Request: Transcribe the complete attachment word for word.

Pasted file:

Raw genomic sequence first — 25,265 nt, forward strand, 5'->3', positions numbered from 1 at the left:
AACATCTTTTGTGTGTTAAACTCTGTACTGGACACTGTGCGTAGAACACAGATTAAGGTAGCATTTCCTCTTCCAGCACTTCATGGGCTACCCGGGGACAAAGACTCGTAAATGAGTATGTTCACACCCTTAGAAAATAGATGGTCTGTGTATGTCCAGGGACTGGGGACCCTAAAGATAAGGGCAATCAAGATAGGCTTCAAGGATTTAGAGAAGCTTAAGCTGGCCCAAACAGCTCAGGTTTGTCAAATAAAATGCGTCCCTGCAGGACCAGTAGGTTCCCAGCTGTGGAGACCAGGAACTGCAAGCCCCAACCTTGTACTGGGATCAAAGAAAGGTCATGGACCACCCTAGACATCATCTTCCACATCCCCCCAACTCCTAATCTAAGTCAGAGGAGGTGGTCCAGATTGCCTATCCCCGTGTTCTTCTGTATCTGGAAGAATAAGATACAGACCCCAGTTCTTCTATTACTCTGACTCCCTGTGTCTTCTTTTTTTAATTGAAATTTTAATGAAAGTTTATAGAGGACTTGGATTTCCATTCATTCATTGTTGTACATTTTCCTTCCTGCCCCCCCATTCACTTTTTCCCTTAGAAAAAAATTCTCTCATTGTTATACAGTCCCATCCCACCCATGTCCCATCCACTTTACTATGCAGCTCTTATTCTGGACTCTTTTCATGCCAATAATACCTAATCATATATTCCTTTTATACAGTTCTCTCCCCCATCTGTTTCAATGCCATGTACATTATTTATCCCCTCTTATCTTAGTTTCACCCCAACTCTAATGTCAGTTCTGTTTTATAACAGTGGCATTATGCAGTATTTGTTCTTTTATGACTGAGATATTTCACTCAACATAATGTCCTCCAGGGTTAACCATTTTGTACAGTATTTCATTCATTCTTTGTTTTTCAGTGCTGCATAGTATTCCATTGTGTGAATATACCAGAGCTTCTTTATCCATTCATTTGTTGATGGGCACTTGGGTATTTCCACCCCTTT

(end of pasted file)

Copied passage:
Raw genomic sequence first — 25,265 nt, forward strand, 5'->3', positions numbered from 1 at the left:
AACATCTTTTGTGTGTTAAACTCTGTACTGGACACTGTGCGTAGAACACAGATTAAGGTAGCATTTCCTCTTCCAGCACTTCATGGGCTACCCGGGGACAAAGACTCGTAAATGAGTATGTTCACACCCTTAGAAAATAGATGGTCTGTGTATGTCCAGGGACTGGGGACCCTAAAGATAAGGGCAATCAAGATAGGCTTCAAGGATTTAGAGAAGCTTAAGCTGGCCCAAACAGCTCAGGTTTGTCAAATAAAATGCGTCCCTGCAGGACCAGTAGGTTCCCAGCTGTGGAGACCAGGAACTGCAAGCCCCAACCTTGTACTGGGATCAAAGAAAGGTCATGGACCACCCTAGACATCATCTTCCACATCCCCCCAACTCCTAATCTAAGTCAGAGGAGGTGGTCCAGATTGCCTATCCCCGTGTTCTTCTGTATCTGGAAGAATAAGATACAGACCCCAGTTCTTCTATTACTCTGACTCCCTGTGTCTTCTTTTTTTAATTGAAATTTTAATGAAAGTTTATAGAGGACTTGGATTTCCATTCATTCATTGTTGTACATTTTCCTTCCTGCCCCCCCATTCACTTTTTCCCTTAGAAAAAAATTCTCTCATTGTTATACAGTCCCATCCCACCCATGTCCCATCCACTTTACTATGCAGCTCTTATTCTGGACTCTTTTCATGCCAATAATACCTAATCATATATTCCTTTTATACAGTTCTCTCCCCCATCTGTTTCAATGCCATGTACATTATTTATCCCCTCTTATCTTAGTTTCACCCCAACTCTAATGTCAGTTCTGTTTTATAACAGTGGCATTATGCAGTATTTGTTCTTTTATGACTGAGATATTTCACTCAACATAATGTCCTCCAGGGTTAACCATTTTGTACAGTATTTCATTCATTCTTTGTTTTTCAGTGCTGCATAGTATTCCATTGTGTGAATATACCAGAGCTTCTTTATCCATTCATTTGTTGATGGGCACTTGGGTATTTCCACCCCTTT